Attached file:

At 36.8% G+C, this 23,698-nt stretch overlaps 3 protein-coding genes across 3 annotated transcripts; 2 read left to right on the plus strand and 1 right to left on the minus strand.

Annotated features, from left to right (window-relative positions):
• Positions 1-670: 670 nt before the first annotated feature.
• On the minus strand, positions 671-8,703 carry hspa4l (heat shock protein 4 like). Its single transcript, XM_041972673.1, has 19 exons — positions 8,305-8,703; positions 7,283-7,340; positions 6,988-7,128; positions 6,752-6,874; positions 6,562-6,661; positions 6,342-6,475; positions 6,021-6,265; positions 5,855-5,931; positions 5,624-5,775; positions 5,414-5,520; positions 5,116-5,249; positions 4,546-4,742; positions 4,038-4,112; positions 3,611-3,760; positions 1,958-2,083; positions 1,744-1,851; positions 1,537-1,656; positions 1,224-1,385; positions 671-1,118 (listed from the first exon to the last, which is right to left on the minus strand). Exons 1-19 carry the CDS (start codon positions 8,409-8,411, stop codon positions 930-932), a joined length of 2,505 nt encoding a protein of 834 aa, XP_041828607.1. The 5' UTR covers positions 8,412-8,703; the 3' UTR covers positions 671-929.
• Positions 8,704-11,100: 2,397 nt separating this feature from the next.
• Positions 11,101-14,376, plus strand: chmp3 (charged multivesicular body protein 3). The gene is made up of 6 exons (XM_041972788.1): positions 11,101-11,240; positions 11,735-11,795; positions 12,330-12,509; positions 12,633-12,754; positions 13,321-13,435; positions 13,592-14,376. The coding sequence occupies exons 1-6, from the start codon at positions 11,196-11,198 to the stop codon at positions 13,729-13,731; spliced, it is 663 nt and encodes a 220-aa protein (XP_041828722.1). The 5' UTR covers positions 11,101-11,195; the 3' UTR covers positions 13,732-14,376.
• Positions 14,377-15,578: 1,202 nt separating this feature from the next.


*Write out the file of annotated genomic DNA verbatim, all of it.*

At 36.8% G+C, this 23,698-nt stretch overlaps 3 protein-coding genes across 3 annotated transcripts; 2 read left to right on the plus strand and 1 right to left on the minus strand.

Annotated features, from left to right (window-relative positions):
• Positions 1-670: 670 nt before the first annotated feature.
• On the minus strand, positions 671-8,703 carry hspa4l (heat shock protein 4 like). Its single transcript, XM_041972673.1, has 19 exons — positions 8,305-8,703; positions 7,283-7,340; positions 6,988-7,128; positions 6,752-6,874; positions 6,562-6,661; positions 6,342-6,475; positions 6,021-6,265; positions 5,855-5,931; positions 5,624-5,775; positions 5,414-5,520; positions 5,116-5,249; positions 4,546-4,742; positions 4,038-4,112; positions 3,611-3,760; positions 1,958-2,083; positions 1,744-1,851; positions 1,537-1,656; positions 1,224-1,385; positions 671-1,118 (listed from the first exon to the last, which is right to left on the minus strand). Exons 1-19 carry the CDS (start codon positions 8,409-8,411, stop codon positions 930-932), a joined length of 2,505 nt encoding a protein of 834 aa, XP_041828607.1. The 5' UTR covers positions 8,412-8,703; the 3' UTR covers positions 671-929.
• Positions 8,704-11,100: 2,397 nt separating this feature from the next.
• Positions 11,101-14,376, plus strand: chmp3 (charged multivesicular body protein 3). The gene is made up of 6 exons (XM_041972788.1): positions 11,101-11,240; positions 11,735-11,795; positions 12,330-12,509; positions 12,633-12,754; positions 13,321-13,435; positions 13,592-14,376. The coding sequence occupies exons 1-6, from the start codon at positions 11,196-11,198 to the stop codon at positions 13,729-13,731; spliced, it is 663 nt and encodes a 220-aa protein (XP_041828722.1). The 5' UTR covers positions 11,101-11,195; the 3' UTR covers positions 13,732-14,376.
• Positions 14,377-15,578: 1,202 nt separating this feature from the next.